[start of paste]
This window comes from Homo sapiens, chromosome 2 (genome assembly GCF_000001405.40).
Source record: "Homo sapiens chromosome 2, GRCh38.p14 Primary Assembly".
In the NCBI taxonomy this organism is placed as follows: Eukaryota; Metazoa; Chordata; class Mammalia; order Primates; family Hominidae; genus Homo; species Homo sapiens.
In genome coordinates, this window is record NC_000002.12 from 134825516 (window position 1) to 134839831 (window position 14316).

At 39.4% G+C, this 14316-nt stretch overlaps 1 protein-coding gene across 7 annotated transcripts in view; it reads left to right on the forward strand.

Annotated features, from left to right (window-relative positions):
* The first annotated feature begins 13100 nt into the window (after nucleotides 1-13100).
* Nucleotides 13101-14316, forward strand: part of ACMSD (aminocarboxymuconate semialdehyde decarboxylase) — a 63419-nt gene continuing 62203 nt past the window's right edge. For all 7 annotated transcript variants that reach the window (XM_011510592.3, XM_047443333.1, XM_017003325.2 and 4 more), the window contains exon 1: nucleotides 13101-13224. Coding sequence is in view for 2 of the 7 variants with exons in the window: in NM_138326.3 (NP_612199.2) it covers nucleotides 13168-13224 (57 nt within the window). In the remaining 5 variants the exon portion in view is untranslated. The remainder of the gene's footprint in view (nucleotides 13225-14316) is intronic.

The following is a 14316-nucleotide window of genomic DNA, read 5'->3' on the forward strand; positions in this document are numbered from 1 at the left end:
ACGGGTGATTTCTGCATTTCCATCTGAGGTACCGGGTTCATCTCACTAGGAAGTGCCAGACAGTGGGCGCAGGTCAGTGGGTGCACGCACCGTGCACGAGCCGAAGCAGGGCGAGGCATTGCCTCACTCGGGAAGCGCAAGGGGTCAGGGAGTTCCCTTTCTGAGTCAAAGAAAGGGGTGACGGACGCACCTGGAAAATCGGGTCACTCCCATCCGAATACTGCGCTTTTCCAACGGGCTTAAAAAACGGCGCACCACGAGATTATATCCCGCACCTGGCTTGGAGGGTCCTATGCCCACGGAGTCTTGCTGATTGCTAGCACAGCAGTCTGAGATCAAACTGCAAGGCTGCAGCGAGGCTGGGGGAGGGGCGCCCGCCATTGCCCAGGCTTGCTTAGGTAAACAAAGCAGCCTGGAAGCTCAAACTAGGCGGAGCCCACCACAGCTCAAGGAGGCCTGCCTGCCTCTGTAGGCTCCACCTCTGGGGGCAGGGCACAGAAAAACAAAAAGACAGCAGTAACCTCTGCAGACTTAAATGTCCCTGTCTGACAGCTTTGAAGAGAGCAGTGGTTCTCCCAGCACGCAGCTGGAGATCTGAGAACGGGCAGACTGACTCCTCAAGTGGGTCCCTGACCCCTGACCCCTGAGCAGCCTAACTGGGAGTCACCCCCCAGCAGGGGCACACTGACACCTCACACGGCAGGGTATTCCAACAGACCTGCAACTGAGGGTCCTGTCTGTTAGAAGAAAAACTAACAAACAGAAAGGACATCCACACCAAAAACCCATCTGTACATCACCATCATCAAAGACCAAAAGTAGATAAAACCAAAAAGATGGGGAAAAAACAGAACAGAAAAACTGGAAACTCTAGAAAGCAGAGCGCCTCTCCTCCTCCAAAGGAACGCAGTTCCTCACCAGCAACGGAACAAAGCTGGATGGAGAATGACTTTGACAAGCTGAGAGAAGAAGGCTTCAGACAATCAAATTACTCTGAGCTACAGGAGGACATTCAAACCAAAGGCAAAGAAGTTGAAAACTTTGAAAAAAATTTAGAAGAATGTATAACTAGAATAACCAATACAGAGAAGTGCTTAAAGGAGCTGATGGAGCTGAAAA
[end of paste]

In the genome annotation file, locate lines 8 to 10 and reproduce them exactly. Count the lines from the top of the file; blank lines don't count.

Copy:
* Nucleotides 13101-14316, forward strand: part of ACMSD (aminocarboxymuconate semialdehyde decarboxylase) — a 63419-nt gene continuing 62203 nt past the window's right edge. For all 7 annotated transcript variants that reach the window (XM_011510592.3, XM_047443333.1, XM_017003325.2 and 4 more), the window contains exon 1: nucleotides 13101-13224. Coding sequence is in view for 2 of the 7 variants with exons in the window: in NM_138326.3 (NP_612199.2) it covers nucleotides 13168-13224 (57 nt within the window). In the remaining 5 variants the exon portion in view is untranslated. The remainder of the gene's footprint in view (nucleotides 13225-14316) is intronic.

The following is a 14316-nucleotide window of genomic DNA, read 5'->3' on the forward strand; positions in this document are numbered from 1 at the left end:
ACGGGTGATTTCTGCATTTCCATCTGAGGTACCGGGTTCATCTCACTAGGAAGTGCCAGACAGTGGGCGCAGGTCAGTGGGTGCACGCACCGTGCACGAGCCGAAGCAGGGCGAGGCATTGCCTCACTCGGGAAGCGCAAGGGGTCAGGGAGTTCCCTTTCTGAGTCAAAGAAAGGGGTGACGGACGCACCTGGAAAATCGGGTCACTCCCATCCGAATACTGCGCTTTTCCAACGGGCTTAAAAAACGGCGCACCACGAGATTATATCCCGCACCTGGCTTGGAGGGTCCTATGCCCACGGAGTCTTGCTGATTGCTAGCACAGCAGTCTGAGATCAAACTGCAAGGCTGCAGCGAGGCTGGGGGAGGGGCGCCCGCCATTGCCCAGGCTTGCTTAGGTAAACAAAGCAGCCTGGAAGCTCAAACTAGGCGGAGCCCACCACAGCTCAAGGAGGCCTGCCTGCCTCTGTAGGCTCCACCTCTGGGGGCAGGGCACAGAAAAACAAAAAGACAGCAGTAACCTCTGCAGACTTAAATGTCCCTGTCTGACAGCTTTGAAGAGAGCAGTGGTTCTCCCAGCACGCAGCTGGAGATCTGAGAACGGGCAGACTGACTCCTCAAGTGGGTCCCTGACCCCTGACCCCTGAGCAGCCTAACTGGGAGTCACCCCCCAGCAGGGGCACACTGACACCTCACACGGCAGGGTATTCCAACAGACCTGCAACTGAGGGTCCTGTCTGTTAGAAGAAAAACTAACAAACAGAAAGGACATCCACACCAAAAACCCATCTGTACATCACCATCATCAAAGACCAAAAGTAGATAAAACCAAAAAGATGGGGAAAAAACAGAACAGAAAAACTGGAAACTCTAGAAAGCAGAGCGCCTCTCCTCCTCCAAAGGAACGCAGTTCCTCACCAGCAACGGAACAAAGCTGGATGGAGAATGACTTTGACAAGCTGAGAGAAGAAGGCTTCAGACAATCAAATTACTCTGAGCTACAGGAGGACATTCAAACCAAAGGCAAAGAAGTTGAAAACTTTGAAAAAAATTTAGAAGAATGTATAACTAGAATAACCAATACAGAGAAGTGCTTAAAGGAGCTGATGGAGCTGAAAA